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One of the limitations on fast charging is how much current the cable can carry from the charger to the EV.  It’s a problem of heat dissipation.  The more heat, the higher the resistance and the more dangerous the cable becomes.  The usual solution is to get a thicker cable, but that also means a heavier and less wieldy cable.  Or increase the voltage to push more energy down a small cable.  But there are probably valid concerns about just how high a voltage one would want an individual handling.

Researchers at Purdue University tackle the problem in a different way—introducing a simple way to cool a cable.  They have been testing a way to use a special liquid that will boil at low temperatures to keep a cable relatively cool.  The liquid-to-vapor phase change keeps the liquid at safe temperatures and the “bubbling” action provides a way to for the liquid to flow up and down the cable.  No pump is required.   Clever.  The team has demonstrated the effectiveness of this scheme to allow current up to 2400 amps in a relatively lightweight cable.  This is much higher than the 500 to as much as 800 amps in the fastest chargers announced to date.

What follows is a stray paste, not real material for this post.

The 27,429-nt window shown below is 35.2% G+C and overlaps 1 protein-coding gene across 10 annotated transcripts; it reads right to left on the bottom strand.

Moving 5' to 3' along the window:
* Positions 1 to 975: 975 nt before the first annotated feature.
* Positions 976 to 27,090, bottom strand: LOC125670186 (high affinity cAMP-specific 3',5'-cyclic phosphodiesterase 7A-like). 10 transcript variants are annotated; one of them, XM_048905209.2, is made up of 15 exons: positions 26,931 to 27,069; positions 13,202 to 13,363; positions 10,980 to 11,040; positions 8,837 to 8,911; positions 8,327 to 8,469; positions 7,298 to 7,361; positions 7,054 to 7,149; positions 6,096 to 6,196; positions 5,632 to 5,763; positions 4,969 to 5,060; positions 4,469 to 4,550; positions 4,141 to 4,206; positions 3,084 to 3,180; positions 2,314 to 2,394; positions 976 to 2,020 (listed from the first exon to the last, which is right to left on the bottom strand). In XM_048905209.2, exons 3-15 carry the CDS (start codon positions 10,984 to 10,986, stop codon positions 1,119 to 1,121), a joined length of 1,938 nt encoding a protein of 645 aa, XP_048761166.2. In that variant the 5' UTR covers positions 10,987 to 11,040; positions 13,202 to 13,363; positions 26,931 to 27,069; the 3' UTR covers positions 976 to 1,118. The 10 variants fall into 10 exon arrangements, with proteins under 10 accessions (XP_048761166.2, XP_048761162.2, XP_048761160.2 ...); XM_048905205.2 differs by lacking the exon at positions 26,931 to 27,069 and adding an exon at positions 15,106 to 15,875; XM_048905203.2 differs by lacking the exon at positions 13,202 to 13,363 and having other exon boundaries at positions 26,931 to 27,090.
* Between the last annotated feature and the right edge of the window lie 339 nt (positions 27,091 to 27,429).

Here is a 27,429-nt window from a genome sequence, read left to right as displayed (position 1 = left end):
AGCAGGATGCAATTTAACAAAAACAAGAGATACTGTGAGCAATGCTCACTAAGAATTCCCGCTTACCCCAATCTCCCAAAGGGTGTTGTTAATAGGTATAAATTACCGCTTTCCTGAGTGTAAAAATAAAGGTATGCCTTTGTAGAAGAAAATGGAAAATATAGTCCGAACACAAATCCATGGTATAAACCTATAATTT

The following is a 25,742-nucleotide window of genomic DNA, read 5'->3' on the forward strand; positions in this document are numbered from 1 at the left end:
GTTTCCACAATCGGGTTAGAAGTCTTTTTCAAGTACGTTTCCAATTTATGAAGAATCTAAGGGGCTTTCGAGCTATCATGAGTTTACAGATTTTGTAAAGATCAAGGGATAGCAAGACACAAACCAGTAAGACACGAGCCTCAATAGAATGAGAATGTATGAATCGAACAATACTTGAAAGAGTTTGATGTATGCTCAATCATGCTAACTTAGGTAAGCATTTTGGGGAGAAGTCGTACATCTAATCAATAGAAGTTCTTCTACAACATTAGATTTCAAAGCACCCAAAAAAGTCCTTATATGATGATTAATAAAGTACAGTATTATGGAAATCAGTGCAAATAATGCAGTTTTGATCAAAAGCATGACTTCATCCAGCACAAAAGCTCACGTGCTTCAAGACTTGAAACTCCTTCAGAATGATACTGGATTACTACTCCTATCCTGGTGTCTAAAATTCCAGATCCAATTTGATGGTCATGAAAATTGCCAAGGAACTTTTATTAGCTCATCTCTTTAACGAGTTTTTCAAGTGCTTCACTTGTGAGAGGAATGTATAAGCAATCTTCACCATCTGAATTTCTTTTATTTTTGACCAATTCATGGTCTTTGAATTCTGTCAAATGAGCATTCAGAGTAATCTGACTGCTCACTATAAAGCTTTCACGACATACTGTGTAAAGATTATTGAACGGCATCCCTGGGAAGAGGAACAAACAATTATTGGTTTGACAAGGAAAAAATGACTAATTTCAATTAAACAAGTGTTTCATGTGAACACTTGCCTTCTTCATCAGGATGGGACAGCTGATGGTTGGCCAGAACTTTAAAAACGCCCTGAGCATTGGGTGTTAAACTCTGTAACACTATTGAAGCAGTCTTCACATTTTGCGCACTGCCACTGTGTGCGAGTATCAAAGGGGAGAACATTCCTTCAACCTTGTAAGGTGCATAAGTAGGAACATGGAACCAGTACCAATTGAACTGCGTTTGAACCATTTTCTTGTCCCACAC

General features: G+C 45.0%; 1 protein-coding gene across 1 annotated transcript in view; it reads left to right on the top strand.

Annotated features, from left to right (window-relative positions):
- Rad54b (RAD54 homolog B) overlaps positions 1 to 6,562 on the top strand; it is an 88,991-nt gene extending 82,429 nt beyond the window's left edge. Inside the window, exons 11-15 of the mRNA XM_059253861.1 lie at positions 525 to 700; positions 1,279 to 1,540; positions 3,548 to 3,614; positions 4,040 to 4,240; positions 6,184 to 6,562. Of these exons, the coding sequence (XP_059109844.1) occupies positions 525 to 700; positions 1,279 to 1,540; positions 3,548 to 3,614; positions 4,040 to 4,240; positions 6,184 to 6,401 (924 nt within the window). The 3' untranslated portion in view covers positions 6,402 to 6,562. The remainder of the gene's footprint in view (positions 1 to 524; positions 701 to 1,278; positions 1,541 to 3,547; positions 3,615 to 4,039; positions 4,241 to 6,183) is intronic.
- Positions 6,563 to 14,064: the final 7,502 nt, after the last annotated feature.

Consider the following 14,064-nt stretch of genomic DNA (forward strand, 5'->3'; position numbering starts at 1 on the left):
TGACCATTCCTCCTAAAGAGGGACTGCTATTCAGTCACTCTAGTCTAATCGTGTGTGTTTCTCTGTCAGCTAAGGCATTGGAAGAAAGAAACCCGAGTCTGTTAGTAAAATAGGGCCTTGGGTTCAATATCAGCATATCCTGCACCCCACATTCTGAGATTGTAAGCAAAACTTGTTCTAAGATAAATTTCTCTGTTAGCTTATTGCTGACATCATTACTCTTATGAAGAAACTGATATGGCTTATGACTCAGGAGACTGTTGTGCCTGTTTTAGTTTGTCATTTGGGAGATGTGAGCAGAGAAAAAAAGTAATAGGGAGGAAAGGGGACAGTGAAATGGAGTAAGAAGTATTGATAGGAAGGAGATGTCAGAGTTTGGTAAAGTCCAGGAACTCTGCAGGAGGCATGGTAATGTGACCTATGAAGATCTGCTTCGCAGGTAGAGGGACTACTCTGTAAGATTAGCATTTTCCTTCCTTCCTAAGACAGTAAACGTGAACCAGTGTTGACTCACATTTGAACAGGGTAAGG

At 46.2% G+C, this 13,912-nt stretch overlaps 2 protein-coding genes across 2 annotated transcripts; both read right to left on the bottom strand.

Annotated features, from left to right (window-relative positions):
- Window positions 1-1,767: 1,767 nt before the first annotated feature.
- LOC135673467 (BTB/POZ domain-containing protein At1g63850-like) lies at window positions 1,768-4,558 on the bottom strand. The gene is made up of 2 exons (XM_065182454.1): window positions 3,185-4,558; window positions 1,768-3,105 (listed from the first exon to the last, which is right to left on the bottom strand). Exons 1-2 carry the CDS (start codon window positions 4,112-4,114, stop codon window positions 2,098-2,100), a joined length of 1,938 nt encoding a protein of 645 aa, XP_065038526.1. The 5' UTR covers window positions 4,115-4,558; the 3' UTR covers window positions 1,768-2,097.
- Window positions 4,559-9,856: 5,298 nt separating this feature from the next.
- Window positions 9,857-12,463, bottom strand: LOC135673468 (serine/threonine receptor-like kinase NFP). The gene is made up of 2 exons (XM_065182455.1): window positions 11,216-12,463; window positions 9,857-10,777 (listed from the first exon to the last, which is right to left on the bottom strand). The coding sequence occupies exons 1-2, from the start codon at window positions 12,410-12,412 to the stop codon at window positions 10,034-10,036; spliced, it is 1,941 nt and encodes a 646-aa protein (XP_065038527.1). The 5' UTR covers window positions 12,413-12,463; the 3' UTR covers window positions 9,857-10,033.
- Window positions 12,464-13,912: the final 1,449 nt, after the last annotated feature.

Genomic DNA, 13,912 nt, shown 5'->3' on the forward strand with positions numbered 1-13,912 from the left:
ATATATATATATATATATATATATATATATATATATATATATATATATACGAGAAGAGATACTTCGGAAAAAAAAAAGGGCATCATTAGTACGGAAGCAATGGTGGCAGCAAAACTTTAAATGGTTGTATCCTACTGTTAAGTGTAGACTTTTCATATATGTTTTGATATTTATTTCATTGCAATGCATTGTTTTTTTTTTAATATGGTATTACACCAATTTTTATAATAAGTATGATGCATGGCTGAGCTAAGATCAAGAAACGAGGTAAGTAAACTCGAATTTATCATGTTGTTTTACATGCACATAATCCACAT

It turns out this innovation has been hard to tackle.  But it is based on an old idea.   Many automobiles at the start of the twentieth century were water-cooled but had no water pumps to circulate the water.  Instead, the water moved by convection and ended up in a big radiator where the water boiled and was re-condensed.  The industry came up with the lyrical term “ebullient cooling” for this system.  Eventually as engines became more compact and higher horsepower, a water pump was necessary to boost the flow to ensure enough cooling.  However, lots of farm equipment, mostly stationary engines, continued to use ebullient cooling for decades.  The adaptation for cooling a cable has taken the Purdue team over 37 years to master, but now they think it is ready for prime time.  

Thomas Hall

ABOUT THE AUTHOR

Gary Simon is the Chair of CleanStart's Board. A seasoned energy executive and entrepreneur with 45 years of experience in business, government, and non-profits.

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